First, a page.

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Texas Schools Tap Container Farms to Fill Cafeterias with Fresh Produce

Texas students are getting hands on, high-tech experience growing fresh produce inside converted shipping containers. Photo: Freight Farms

by Eric Galatas

SAN ANTONIO, Texas – Texas schools are using refrigerated freight containers converted into hydroponic farms as an extension of the classroom. At IDEA charter schools, students learn how to grow leafy greens and other vegetables, and deliver their harvests directly to the school cafeteria.

Caroline Katsiroubas – director of community relations at Freight Farms, the company that developed the technology – says schools are using the farms in part to shift traditional food culture and improve health by giving students nutritious options.

“In the San Antonio IDEA school’s campus, they don’t use salt or pepper in their cafeteria,” says Katsiroubas. “And they’re growing herbs specifically in their farm to make a seasoning.”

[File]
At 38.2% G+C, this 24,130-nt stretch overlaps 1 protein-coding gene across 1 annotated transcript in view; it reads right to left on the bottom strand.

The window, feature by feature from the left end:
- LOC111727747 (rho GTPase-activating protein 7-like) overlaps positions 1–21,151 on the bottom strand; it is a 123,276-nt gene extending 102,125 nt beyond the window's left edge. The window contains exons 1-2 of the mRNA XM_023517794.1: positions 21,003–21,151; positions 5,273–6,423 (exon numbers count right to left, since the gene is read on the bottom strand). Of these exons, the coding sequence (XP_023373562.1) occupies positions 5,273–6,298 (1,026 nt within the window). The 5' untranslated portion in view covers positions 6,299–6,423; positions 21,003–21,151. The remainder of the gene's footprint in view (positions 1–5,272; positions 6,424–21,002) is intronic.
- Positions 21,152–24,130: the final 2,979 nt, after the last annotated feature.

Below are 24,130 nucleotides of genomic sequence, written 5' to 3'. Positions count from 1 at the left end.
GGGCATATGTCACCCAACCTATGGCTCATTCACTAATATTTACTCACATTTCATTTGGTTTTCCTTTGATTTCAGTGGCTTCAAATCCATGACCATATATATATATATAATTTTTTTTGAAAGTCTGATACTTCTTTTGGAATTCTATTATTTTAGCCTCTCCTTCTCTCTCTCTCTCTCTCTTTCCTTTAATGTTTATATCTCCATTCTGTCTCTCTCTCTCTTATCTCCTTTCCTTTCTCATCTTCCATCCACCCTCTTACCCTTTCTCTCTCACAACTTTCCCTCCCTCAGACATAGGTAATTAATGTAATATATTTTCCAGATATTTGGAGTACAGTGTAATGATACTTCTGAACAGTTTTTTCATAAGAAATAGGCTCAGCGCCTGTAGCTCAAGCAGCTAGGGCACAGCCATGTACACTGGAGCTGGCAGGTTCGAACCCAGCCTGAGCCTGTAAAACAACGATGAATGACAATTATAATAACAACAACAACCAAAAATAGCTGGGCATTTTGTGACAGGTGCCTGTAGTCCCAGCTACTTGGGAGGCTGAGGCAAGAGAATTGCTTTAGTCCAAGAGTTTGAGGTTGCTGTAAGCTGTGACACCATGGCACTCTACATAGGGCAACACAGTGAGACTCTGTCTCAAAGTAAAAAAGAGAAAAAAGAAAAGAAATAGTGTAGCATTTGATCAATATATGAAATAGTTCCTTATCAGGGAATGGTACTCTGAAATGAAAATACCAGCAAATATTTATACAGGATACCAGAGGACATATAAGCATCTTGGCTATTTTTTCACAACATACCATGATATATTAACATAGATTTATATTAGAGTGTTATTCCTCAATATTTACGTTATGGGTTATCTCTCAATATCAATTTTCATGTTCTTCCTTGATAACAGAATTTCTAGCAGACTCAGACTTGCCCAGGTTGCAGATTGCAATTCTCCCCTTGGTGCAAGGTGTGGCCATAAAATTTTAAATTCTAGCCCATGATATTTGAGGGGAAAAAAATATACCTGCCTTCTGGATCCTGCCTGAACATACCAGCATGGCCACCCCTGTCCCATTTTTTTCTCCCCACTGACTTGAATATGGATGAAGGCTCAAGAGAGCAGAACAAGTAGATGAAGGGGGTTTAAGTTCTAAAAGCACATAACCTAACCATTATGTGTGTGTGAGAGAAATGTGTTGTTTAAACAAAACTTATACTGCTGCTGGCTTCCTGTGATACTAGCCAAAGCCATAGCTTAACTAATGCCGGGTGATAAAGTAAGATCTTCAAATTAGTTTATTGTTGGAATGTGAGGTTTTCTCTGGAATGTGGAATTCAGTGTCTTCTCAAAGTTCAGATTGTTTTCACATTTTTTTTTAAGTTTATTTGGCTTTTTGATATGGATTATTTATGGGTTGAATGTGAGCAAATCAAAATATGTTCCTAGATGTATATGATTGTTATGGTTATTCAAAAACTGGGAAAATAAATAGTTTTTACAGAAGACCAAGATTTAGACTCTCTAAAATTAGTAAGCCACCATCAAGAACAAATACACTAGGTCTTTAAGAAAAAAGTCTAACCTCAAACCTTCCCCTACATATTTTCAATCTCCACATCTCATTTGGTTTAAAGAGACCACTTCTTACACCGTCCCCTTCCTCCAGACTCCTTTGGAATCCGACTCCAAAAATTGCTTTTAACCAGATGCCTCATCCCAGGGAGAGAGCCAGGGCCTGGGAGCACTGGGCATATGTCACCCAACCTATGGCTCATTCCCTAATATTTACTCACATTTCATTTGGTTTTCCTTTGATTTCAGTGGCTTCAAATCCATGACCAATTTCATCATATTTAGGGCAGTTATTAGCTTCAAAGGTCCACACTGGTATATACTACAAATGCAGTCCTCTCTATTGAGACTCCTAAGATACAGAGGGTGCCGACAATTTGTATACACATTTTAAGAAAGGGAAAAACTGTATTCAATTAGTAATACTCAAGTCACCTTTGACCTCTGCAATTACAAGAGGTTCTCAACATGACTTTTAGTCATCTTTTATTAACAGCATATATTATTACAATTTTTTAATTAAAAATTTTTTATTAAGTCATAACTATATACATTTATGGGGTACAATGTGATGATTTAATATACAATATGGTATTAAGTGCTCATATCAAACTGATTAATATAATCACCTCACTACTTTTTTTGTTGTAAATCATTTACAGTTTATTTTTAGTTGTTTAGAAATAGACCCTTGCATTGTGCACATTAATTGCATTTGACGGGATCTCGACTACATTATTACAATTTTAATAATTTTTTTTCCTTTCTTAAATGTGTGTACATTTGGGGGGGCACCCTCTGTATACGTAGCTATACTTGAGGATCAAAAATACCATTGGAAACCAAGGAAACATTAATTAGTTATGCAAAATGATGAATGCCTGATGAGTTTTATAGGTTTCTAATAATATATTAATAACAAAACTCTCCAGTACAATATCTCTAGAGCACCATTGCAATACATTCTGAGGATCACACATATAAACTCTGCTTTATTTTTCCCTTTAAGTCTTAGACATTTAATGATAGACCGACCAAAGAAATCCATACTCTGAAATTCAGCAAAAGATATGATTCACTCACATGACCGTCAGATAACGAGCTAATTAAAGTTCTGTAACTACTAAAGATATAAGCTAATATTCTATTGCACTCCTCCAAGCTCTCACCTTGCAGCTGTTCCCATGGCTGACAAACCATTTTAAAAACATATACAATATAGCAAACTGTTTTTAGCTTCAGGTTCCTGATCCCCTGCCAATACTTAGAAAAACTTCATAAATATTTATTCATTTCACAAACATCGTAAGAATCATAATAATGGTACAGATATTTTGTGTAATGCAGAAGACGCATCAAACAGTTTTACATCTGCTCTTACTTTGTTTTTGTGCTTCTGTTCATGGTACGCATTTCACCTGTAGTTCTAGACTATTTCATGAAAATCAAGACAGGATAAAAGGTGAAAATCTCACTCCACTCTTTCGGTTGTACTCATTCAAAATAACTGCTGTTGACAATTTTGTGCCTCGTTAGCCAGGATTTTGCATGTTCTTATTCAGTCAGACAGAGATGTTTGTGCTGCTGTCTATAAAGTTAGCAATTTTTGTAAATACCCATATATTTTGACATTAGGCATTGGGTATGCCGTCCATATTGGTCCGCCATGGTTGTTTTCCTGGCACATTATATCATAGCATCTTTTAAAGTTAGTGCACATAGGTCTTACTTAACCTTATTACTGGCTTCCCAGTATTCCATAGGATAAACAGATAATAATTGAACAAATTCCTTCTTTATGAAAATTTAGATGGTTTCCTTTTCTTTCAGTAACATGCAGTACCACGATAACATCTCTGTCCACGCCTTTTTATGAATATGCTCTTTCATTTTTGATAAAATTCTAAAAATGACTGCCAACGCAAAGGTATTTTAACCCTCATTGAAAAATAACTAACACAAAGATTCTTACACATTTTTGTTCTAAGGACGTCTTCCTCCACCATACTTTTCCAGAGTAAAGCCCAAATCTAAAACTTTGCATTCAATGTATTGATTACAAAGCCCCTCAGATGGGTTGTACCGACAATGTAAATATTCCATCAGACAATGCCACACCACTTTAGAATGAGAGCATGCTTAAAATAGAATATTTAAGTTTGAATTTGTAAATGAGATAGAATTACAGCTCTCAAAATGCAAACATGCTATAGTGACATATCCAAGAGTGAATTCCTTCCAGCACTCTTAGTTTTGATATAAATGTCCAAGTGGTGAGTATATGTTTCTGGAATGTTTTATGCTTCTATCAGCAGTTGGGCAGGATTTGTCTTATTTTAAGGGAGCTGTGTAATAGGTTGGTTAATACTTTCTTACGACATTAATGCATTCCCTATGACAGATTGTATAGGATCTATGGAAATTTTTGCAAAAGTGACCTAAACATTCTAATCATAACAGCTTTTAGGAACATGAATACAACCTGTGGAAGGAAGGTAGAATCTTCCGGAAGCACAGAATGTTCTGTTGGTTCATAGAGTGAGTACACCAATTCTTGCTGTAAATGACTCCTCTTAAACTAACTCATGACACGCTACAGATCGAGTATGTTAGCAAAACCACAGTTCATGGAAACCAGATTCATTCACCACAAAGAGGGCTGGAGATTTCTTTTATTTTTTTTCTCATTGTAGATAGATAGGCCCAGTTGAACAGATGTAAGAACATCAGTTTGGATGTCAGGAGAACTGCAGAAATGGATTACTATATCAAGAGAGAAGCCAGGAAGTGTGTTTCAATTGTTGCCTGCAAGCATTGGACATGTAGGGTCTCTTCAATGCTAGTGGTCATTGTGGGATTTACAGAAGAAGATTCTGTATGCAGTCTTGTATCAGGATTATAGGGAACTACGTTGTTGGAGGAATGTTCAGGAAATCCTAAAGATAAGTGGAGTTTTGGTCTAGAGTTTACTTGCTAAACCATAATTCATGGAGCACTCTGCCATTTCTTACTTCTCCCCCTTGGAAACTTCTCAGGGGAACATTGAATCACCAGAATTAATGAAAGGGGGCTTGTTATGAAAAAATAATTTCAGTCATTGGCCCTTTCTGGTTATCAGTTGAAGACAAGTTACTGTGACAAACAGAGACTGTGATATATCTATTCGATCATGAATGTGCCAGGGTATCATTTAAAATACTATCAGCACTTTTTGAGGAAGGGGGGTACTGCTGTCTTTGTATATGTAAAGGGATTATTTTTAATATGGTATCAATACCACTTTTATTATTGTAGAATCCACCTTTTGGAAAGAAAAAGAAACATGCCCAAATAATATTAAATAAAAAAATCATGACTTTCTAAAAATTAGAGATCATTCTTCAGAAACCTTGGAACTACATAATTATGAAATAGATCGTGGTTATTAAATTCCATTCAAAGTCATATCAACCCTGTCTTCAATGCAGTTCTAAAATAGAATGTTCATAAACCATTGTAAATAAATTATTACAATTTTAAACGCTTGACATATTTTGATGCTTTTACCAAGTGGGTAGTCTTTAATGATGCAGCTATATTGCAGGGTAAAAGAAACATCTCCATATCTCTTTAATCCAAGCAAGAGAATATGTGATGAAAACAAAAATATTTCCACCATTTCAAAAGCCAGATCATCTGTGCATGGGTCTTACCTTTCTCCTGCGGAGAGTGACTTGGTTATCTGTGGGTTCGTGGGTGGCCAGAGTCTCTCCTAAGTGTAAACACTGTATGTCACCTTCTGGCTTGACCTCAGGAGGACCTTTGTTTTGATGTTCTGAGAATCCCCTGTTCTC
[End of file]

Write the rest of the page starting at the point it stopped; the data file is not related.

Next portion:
The University of North Texas also is using the container farms as a lab for a wide range of hands-on learning opportunities in biology, organic chemistry, nutrition and culinary arts, as well as business, computer science and marketing.

Many schools have developed certificate programs and majors around sustainable food production, which gives graduates a leg up on joining the growing ag-tech field or starting their own farm.

Because climate is controlled inside the container, food can be grown all school year long with a predictable commercial-scale output. Greenery units can support 13,000 plants at a time, producing harvests of up to 900 heads of lettuce per week.

Katsiroubas says the technology is useful in a state such as Texas, and notes Houston freight farmers played a critical role providing food during Hurricane Harvey.

“These container farms act as a way to control the food-supply chain, and make it resistant to shocks like extreme weather patterns or hurricanes or drought,” says Katsiroubas.

Katsiroubas says the container farms also are helping lower schools’ overall carbon footprint. Harvests happen just steps from the dining hall, which all but eliminates transportation emissions and packaging.

She says the farms use 99% less water than a traditional farm, running with as little as five gallons per day, less than the average dishwasher.

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